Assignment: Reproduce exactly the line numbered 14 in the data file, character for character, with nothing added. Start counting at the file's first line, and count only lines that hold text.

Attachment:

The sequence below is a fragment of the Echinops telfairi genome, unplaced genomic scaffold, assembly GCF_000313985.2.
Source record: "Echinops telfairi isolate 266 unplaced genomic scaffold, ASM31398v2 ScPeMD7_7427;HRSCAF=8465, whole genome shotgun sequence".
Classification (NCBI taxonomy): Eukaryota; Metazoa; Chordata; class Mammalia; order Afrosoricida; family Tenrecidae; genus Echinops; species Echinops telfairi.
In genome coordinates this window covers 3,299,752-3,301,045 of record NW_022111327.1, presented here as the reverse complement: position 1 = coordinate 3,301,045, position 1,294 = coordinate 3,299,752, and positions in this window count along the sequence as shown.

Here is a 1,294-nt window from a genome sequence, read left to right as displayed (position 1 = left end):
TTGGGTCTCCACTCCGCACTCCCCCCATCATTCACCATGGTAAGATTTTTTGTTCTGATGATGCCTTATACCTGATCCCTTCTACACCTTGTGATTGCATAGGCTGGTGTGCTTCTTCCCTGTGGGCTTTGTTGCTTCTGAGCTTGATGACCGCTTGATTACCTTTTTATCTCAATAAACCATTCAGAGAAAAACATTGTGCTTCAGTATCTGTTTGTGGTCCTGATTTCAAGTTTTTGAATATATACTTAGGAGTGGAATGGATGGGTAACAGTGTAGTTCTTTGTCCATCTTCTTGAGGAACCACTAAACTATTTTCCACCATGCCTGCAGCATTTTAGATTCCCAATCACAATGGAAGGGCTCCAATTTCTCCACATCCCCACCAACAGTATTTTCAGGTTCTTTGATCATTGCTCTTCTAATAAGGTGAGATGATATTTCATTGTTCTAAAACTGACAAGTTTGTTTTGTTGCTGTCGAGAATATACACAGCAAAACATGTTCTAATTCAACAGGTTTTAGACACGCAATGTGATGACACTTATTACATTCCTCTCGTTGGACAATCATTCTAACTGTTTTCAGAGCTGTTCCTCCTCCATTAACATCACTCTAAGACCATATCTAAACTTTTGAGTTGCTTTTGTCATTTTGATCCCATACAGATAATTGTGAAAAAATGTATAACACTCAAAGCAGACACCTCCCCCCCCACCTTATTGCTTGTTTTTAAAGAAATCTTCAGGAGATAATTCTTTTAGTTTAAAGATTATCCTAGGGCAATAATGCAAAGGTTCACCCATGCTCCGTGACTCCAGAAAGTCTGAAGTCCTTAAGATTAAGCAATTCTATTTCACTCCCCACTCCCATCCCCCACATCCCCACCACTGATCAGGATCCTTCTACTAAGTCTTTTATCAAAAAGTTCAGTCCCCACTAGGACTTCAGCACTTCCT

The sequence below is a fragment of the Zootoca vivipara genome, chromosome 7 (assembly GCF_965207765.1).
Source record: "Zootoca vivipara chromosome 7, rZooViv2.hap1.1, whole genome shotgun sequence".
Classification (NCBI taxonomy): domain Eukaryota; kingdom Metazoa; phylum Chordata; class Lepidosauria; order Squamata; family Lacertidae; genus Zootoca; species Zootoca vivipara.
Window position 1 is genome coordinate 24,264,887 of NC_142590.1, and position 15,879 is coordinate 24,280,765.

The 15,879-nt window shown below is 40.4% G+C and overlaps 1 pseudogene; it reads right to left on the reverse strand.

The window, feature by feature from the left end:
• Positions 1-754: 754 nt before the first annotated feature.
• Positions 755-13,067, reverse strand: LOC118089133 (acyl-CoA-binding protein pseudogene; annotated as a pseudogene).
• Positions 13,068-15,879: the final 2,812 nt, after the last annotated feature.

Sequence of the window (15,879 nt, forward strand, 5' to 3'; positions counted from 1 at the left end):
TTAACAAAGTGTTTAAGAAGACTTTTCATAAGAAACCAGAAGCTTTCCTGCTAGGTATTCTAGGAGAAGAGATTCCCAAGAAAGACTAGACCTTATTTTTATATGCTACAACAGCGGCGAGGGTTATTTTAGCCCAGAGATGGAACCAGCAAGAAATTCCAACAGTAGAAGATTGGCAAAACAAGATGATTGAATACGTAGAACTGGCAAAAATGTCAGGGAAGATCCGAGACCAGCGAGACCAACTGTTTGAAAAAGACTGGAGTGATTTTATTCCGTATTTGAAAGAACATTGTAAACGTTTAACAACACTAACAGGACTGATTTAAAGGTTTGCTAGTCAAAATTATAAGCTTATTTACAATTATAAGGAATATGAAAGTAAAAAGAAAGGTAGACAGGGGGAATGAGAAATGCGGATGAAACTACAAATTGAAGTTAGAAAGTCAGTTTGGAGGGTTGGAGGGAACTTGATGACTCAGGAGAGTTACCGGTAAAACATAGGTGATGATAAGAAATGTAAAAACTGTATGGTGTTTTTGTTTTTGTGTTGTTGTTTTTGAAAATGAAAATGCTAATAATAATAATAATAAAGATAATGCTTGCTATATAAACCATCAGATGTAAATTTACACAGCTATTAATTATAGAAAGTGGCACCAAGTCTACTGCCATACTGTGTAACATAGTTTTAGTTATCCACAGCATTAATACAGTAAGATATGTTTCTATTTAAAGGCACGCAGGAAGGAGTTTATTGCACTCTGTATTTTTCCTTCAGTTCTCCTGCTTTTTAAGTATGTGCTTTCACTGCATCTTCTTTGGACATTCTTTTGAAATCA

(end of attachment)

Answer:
• Positions 755-13,067, reverse strand: LOC118089133 (acyl-CoA-binding protein pseudogene; annotated as a pseudogene).